It also needs to be noted that the current unemployment rate for Frederick county is UNDER 3% Which is statistically FULL employment. Anyone motivated to find a job can.

Frederick is also full of giant houses with very few people living within. Those who are overly concerned about the homeless are welcome to bring some of them to live in those giant houses. My guess is there are few willing to make that offer and a similar few willing to accept.

In a free society everyone can make their own choice as to how they want their lives to play out. For the very few who cannot make such a rational choice, help should be available. For all the rest, just leave them alone.

sevenstones1000

People with mental health issues cannot make their own choices. Shame on you.

gdunn

Wrong.

richardlyons

Wrong.

jagman

Well 7, you obviously did not read the second sentence in the last paragraph of my comment.

No surprise, by the way.

User1

Tell you what ALICE.....instead of criticizing every comment why don’t you offer suggestions? Or can you? Being homeless does not mean that you cannot afford to own a house. Sometimes the reasons behind an issue ARE “as simple as that”. Again, stop criticizing and provide solutions...or do you have any?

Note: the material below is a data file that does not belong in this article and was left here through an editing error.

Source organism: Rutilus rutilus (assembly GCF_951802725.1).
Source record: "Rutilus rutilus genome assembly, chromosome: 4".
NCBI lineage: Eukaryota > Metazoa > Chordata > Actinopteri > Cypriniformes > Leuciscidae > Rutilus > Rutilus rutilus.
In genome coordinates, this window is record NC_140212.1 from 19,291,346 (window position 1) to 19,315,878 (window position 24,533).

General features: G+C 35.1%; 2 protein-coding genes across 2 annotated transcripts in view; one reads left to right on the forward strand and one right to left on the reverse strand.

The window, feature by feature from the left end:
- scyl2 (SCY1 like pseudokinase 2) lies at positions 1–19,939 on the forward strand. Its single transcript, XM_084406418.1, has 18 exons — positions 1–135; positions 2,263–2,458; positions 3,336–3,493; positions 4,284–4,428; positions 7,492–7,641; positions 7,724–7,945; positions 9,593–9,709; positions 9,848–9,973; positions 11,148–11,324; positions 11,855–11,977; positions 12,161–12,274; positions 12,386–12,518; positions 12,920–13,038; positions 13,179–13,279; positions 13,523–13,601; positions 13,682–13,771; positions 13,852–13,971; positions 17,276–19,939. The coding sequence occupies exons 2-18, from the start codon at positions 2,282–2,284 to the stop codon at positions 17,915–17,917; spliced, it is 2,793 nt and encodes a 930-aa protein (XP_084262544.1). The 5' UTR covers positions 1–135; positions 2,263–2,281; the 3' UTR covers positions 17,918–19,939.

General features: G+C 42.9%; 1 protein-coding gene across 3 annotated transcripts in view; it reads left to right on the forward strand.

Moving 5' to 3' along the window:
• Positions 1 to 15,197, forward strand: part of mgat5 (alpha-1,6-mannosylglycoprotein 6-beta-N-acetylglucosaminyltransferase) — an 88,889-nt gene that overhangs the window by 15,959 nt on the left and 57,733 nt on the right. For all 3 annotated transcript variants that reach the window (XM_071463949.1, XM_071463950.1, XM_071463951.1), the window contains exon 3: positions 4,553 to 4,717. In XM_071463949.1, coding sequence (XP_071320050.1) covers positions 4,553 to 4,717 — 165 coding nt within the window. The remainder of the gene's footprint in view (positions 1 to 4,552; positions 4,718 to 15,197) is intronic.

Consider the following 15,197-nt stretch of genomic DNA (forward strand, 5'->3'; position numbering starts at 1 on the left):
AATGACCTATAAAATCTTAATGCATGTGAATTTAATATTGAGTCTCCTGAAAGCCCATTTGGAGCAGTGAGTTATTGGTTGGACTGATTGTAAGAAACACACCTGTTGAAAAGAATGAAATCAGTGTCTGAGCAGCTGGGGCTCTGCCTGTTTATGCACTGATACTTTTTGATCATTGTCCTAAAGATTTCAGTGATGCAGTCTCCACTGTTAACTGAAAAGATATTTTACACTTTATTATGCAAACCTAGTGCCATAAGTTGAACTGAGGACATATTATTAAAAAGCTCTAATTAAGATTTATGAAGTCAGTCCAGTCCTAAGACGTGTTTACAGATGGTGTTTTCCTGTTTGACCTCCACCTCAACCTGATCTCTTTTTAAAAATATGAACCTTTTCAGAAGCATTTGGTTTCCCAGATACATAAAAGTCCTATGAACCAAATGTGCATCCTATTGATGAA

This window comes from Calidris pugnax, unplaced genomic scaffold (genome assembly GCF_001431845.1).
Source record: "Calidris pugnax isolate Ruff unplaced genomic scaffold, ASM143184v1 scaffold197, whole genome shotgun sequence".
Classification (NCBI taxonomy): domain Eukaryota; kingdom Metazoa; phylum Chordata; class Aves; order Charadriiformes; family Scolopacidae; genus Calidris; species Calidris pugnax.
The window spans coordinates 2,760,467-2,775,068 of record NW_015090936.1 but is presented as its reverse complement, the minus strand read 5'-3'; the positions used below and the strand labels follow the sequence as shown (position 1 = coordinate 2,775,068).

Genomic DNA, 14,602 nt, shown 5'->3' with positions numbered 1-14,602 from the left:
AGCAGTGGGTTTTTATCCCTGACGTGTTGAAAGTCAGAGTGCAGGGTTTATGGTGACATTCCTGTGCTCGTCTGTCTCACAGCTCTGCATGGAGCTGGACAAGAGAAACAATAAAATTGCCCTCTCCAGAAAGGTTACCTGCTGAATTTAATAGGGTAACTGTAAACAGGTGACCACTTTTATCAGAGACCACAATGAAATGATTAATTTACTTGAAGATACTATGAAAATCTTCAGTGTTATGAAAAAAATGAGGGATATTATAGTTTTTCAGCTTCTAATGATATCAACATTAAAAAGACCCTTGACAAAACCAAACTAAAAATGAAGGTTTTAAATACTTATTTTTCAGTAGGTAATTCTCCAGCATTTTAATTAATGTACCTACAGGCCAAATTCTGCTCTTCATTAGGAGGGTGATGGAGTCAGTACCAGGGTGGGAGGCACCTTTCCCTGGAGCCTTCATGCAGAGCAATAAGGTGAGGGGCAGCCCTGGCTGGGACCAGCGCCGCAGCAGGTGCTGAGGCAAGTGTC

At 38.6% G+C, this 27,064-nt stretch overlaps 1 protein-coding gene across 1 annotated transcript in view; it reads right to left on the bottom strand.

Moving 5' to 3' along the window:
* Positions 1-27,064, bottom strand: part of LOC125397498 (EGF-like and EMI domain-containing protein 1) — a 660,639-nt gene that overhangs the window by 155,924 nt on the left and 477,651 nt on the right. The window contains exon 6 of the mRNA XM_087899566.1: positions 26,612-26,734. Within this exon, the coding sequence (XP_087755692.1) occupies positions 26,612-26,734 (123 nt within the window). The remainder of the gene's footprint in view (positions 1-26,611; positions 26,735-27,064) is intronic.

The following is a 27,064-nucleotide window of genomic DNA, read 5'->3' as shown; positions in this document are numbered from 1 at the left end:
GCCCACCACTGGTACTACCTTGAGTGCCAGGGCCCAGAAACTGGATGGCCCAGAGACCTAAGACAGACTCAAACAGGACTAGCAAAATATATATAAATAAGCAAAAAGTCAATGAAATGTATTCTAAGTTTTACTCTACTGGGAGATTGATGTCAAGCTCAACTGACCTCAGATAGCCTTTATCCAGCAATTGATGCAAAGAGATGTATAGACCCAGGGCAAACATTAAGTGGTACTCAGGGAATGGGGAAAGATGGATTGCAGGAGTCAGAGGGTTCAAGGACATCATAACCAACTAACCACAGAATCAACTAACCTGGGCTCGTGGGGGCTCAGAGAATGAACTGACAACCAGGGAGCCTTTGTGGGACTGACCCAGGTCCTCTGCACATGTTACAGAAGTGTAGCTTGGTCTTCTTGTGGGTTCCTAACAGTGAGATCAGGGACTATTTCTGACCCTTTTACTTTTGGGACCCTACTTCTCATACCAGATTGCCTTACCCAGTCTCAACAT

sevenstones1000

Free Narcan? It saves lives. Of course if should be free. You just want people to die?how very Republican of you.

gdunn

Yet problem was caused by Dems...….

richardlyons

Wrong again.

jagman

To be accurate, Narcan is not "free". The taxpayers are paying for it.

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Alice Jones

Such an overly simplistic view, user. You can do better. Put a little effort in next time. Thank you.

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Alice Jones

When you make a blanket statement like that it demonstrates a complete lack of understanding of the problems surrounding homelessness.

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User1

Read paragraphs 11 and 12 in the article, providing you read the whole article. The author says EXACTLY that! And as long as the government continues to “subsidize” their lifestyles it will continue. Free Narcan, free needles, so they can continue to spend what money they have on drugs and cigarettes. The first step in solving the homeless problem is the individual must want to be helped. That doesn’t mean free housing!